In a small study of patients with early-stage colon cancer, neoadjuvant ipilimumab (Yervoy) plus nivolumab (Opdivo) produced major pathologic responses in 100% of patients with mismatch repair (MMR)-deficient tumors but in none of the patients with MMR-proficient tumors, researchers reported at the European Society for Medical Oncology (ESMO) 2018 Congress.1
“Short preoperative treatment is safe and led to major pathologic responses in all seven patients with MMR-deficient tumors,” said Myriam Chalabi, MD, of the Netherlands Cancer Institute, Amsterdam, who presented the first results of the study.
Short preoperative treatment [with ipilimumab plus nivolumab] is safe and led to major pathologic responses in all seven patients with MMR-deficient tumors.— Myriam Chalabi, MD
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Session moderator George Coukos, MD, PhD, Director of the Department of Oncology at the University Hospitals of Canton Vaud and Director of the Lausanne branch of the Ludwig Institute for Cancer Researchat the University of Lausanne in Switzerland, called the study “one of the most important at the meeting” and commented, “These impressive results in the microsatellite instability–high [MSI-H] population are potentially a paradigm shift. This is very good news for the field.”
Rationale for Immunotherapy in Colon Cancer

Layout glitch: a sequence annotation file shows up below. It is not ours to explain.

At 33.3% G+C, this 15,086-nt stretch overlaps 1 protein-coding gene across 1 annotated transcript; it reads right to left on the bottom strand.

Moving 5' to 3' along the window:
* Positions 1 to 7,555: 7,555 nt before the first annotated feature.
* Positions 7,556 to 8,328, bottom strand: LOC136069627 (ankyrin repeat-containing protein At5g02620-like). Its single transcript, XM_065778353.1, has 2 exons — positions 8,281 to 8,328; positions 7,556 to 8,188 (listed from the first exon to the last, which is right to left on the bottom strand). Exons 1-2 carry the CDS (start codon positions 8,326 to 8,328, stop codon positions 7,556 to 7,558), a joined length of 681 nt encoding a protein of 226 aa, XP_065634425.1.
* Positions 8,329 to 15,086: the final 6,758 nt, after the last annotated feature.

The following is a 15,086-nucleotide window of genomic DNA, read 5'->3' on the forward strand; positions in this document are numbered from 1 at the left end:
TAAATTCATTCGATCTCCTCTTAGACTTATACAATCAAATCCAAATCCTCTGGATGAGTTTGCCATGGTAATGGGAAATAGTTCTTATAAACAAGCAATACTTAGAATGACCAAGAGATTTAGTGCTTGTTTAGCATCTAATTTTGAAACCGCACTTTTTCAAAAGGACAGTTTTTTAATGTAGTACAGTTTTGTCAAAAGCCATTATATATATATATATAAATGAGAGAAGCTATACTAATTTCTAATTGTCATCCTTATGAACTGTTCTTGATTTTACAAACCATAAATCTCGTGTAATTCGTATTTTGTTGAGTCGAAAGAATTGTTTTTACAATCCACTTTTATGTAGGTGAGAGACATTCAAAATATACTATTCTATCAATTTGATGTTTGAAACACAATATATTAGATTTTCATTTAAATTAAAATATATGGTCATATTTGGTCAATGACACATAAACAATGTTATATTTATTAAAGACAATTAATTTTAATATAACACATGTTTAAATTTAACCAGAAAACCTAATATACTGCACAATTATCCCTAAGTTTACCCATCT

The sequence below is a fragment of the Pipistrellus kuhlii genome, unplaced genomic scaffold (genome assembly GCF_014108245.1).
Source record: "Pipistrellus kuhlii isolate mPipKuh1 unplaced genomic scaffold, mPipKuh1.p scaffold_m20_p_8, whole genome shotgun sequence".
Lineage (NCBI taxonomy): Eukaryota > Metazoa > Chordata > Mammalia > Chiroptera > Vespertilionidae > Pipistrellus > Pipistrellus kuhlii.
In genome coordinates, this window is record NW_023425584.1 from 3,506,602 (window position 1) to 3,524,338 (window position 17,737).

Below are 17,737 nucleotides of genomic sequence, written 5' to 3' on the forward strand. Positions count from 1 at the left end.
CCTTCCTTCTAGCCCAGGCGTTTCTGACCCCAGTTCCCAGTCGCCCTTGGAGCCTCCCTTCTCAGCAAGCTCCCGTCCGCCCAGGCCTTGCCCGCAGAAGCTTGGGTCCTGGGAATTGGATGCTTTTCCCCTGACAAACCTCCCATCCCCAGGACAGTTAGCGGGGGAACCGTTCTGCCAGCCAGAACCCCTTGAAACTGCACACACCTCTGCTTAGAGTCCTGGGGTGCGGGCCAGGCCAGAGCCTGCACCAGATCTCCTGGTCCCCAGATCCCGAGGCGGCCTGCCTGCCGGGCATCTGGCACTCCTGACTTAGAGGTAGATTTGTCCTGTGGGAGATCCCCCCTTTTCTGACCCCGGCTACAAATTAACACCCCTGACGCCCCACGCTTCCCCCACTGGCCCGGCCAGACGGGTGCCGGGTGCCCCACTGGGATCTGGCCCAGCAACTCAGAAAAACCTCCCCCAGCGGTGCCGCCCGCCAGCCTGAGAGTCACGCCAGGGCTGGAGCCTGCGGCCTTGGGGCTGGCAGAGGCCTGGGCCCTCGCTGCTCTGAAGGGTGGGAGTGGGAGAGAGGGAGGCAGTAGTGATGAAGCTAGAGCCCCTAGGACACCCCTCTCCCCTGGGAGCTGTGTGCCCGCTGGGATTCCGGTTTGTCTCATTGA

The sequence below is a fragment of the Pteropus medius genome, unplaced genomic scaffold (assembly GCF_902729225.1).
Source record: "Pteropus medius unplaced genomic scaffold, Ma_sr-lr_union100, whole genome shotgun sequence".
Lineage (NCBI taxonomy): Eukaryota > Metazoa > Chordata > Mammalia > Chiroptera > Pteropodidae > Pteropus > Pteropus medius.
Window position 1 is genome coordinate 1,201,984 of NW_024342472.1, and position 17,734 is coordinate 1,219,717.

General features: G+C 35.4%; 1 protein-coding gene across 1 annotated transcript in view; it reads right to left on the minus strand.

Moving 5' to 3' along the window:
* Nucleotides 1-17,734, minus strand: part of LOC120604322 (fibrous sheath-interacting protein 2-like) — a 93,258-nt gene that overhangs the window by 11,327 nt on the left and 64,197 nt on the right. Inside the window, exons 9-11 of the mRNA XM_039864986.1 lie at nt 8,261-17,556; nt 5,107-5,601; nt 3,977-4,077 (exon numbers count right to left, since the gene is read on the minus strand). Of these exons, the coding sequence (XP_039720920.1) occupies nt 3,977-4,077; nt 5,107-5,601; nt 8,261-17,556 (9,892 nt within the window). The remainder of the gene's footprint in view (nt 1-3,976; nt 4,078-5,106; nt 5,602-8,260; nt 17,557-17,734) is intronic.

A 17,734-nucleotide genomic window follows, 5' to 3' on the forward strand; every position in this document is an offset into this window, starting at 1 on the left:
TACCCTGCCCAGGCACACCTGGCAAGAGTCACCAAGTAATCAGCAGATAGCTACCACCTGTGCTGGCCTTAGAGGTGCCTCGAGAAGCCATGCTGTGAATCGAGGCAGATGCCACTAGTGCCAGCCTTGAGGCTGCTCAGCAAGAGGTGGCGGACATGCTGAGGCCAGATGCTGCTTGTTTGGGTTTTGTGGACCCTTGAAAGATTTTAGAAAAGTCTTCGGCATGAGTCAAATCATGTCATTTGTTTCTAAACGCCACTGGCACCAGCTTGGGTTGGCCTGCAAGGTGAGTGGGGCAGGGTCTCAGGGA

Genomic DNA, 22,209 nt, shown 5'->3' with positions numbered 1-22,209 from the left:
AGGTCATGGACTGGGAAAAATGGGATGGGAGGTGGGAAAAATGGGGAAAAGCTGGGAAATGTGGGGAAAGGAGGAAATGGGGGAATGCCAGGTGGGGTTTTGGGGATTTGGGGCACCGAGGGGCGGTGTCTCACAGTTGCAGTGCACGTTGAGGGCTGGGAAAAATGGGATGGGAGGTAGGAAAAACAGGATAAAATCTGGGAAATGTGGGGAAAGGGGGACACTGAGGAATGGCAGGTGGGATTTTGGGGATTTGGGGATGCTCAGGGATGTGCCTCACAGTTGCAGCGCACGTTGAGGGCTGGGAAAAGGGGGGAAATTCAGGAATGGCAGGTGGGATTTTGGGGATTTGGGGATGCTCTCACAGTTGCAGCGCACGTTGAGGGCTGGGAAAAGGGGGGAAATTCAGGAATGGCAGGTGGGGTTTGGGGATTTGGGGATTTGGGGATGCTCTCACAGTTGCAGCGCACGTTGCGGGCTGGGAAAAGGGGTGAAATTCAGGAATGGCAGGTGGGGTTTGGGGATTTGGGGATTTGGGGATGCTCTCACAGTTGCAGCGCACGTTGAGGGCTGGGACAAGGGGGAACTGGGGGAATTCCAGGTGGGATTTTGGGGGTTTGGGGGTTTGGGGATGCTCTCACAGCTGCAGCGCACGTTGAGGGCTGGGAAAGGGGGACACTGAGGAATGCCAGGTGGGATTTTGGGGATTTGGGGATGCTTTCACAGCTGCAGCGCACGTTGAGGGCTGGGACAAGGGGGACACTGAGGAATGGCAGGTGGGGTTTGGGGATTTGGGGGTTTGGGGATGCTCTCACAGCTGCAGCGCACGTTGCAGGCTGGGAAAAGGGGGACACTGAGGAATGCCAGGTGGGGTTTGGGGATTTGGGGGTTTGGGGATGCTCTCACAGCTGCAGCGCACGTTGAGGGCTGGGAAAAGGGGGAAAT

Trials of immunotherapy in colorectal cancer have focused mainly on patients with metastatic disease and mostly heavily pretreated patients, Dr. Chalabi pointed out. “In that population, we know that MMR-deficient tumors have very high response rates to both monotherapy and combination treatment, and these treatments are also now approved. However, in MMR-proficient tumors, no responses are seen. Even though MMR-deficient tumors account for only about 4% of metastatic colorectal cancers, 15% of early-stage colon tumors are MMR-deficient. So far, we have no data on immune checkpoint inhibition in this patient population.”
In other cancer types, neoadjuvant treatment with immunotherapy has produced response rates that are higher than what is seen in the metastatic setting. Dr. Chalabi and her team hypothesized that immune checkpoint inhibition would be an effective neoadjuvant treatment in primary colorectal cancer, as well.
This could be because primary tumors are more likely to have T-cell infiltration than metastatic tumors. Preexisting T-cell response has been predictive of the response to immune checkpoint inhibition in both nonmetastatic and metastatic colorectal cancers, she said.
The phase II noncomparative NICHE trial was the first neoadjuvant study to test ipilimumab plus nivolumab in early-stage MMR-deficient and MMR-proficient colon cancers. The study enrolled 19 patients with resectable, early-stage colon cancer, treating them with 1 course of ipilimumab at 1 mg/kg on day 1 and nivolumab at 3 mg/kg on days 1 and 15. The time from colonoscopy to surgery was 6 weeks or less.
For the analysis presented at the ESMO meeting, 14 cases were evaluable, including 7 MMR-deficient tumors and 8 MMR-proficient tumors (1 patient had 2 tumors).
100% Pathologic Response Rate